Iraqi Couple Weds In Refugee Camp

Iraqi Couple Weds In Refugee Camp

Alaa Mzahim, a young Iraqi man, was driven out of his home by the devastating war in the city of Ramadi in Iraq's Anbar province, along with his family and fiancée four months ago.

Mzahim and his partner have been living in the small 'Kilo Thmuntash' refugee camp, where they decided to get married on Friday (July 8) on the last day of the Eid holidays.

'Kilo Thmuntash' means 'The 18th kilometre refugee camp' in Arabic, referring to the distance of 18 kilometres that it is situated outside of Ramadi, the capital of Iraq's western Anbar province.

Their families tried to keep up with traditional festivities at the tented camp and arrived in a convoy of cars decorated with flowers.

They weaved their way through the tents, hooting their horns loudly and were greeted by children cheering and leading the way to the bride.

Relatives and friends from the camp danced and applauded to celebrate the young couple's union.

Mzahim's uncle, Omar Mohammed, said it was a happy occasion but, living in a refugee camp, they were not able to celebrate with the usual pomp and flair.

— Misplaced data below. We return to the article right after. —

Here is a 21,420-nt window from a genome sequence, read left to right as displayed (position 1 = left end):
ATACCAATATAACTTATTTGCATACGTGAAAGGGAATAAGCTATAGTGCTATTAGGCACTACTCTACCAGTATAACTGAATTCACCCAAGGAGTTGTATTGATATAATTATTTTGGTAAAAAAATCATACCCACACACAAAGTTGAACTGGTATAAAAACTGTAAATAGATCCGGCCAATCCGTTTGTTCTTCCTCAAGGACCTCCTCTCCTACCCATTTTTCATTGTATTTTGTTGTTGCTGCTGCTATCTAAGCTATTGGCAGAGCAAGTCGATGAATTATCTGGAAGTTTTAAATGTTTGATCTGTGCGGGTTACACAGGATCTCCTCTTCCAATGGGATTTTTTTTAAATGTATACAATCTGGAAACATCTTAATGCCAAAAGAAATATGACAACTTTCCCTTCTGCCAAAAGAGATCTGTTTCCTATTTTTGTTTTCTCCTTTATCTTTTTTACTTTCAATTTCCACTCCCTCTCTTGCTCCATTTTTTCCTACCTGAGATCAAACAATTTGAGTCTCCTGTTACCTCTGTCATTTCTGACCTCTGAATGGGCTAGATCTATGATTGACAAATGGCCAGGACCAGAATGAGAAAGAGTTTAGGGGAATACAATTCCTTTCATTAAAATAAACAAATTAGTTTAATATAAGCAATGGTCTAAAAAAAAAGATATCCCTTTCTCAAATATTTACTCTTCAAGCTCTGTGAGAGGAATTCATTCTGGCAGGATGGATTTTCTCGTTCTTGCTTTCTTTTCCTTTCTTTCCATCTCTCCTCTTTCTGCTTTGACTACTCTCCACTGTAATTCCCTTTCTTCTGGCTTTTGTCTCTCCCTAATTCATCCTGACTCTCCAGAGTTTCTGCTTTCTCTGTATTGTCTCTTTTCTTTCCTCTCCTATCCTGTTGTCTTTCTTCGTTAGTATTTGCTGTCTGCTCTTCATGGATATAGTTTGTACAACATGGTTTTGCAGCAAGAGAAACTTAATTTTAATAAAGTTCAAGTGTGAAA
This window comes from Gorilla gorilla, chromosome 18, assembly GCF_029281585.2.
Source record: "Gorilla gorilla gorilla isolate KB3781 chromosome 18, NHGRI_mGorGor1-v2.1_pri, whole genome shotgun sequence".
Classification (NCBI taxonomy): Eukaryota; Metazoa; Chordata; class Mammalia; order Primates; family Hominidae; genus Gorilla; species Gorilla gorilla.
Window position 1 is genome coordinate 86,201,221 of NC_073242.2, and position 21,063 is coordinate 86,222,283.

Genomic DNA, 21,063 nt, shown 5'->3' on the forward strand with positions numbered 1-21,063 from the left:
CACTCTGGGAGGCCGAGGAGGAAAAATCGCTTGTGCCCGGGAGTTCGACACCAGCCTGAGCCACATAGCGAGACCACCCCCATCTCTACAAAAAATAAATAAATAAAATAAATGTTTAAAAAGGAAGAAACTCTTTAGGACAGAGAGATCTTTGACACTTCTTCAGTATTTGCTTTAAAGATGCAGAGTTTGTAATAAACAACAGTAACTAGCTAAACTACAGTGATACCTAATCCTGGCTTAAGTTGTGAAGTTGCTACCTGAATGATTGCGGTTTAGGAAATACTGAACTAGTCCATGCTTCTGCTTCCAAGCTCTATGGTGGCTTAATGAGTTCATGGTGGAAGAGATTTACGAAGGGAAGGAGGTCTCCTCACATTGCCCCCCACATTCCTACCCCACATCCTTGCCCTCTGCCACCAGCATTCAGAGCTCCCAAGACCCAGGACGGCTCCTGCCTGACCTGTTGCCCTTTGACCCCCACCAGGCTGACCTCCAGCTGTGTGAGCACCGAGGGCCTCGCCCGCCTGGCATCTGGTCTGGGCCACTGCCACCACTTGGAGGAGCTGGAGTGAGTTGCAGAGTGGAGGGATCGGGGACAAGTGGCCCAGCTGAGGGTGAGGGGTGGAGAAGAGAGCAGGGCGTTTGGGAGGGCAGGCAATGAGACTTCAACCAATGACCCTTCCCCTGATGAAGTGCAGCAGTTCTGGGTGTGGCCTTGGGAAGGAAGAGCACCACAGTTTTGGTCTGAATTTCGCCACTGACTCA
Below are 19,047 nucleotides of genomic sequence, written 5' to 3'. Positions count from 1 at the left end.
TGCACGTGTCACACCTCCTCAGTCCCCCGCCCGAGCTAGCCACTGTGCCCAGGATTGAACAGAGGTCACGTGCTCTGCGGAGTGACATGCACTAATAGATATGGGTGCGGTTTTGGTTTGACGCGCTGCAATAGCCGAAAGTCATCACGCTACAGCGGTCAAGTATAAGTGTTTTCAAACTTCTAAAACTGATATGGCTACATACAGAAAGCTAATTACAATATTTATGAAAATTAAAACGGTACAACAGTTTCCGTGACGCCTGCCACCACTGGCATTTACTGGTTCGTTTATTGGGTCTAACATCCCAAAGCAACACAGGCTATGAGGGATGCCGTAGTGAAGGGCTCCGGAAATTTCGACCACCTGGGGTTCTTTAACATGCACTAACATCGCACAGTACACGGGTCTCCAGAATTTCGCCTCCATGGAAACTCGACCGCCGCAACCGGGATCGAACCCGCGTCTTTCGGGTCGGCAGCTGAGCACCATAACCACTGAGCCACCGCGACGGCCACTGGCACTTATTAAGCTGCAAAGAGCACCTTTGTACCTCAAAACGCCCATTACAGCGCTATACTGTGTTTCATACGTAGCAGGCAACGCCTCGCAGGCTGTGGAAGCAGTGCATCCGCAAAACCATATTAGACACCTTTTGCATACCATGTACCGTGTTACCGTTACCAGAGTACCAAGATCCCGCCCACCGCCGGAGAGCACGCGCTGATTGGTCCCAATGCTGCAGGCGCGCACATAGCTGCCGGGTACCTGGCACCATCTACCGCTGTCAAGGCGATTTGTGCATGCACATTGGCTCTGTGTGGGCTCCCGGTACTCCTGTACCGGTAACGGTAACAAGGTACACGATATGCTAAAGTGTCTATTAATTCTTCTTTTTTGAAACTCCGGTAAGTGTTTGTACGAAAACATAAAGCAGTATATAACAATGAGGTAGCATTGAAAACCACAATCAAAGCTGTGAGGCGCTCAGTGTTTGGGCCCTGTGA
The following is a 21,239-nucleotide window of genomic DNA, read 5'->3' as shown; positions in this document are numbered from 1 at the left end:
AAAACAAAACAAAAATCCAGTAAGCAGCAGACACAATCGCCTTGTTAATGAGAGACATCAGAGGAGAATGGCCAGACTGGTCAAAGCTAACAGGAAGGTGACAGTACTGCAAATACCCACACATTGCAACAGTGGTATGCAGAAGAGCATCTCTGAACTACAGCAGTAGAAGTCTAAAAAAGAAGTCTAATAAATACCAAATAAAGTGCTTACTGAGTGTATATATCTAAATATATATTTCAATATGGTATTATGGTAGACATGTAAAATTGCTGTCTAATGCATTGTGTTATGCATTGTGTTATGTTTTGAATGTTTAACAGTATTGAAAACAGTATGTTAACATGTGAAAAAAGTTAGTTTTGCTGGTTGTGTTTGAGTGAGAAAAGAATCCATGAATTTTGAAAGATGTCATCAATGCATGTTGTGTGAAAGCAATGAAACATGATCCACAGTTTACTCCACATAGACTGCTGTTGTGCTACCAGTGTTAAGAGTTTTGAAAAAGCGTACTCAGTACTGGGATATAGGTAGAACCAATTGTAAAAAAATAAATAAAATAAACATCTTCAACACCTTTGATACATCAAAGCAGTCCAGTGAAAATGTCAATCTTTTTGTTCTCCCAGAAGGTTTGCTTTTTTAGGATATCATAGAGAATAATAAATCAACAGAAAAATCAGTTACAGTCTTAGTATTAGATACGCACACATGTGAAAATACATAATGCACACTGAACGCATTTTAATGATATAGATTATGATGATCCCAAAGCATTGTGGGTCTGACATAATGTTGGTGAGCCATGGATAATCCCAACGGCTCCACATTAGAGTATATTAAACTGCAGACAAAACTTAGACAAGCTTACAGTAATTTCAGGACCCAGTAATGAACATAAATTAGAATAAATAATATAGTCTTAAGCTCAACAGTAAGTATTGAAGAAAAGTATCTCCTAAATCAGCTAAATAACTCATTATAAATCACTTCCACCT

"We are happy, but our happiness is not complete. It will be when we return back home. Our weddings used to be beautiful, we used to park near the fountain or Miyah street and get out of our vehicles and celebrate, unlike here in the camp where it's very dusty, you can't even lower the window of the car, and you saw how hot it is but they were engaged for a long time," he said.

After the ceremony, the young couple nervously walked out of the tent with the groom's mother and uncle. An excited Mzahim said he was very happy but still longed for home.

"My happiness can't be described, and I'll be happier if we go back to our area," he said.

The Islamic State (ISIS) lost control of Ramadi at the end of last year, and the Iraqi government's fight to recapture the city was a bloody and long battle that left thousands of people displaced and dead.

Residents, once numbering nearly half a million, had mostly fled to refugee camps.

Their homes are laced with bombs set by ISIS, which Iraqi commanders say aimed to delay their forces' advances and generate maximum destruction.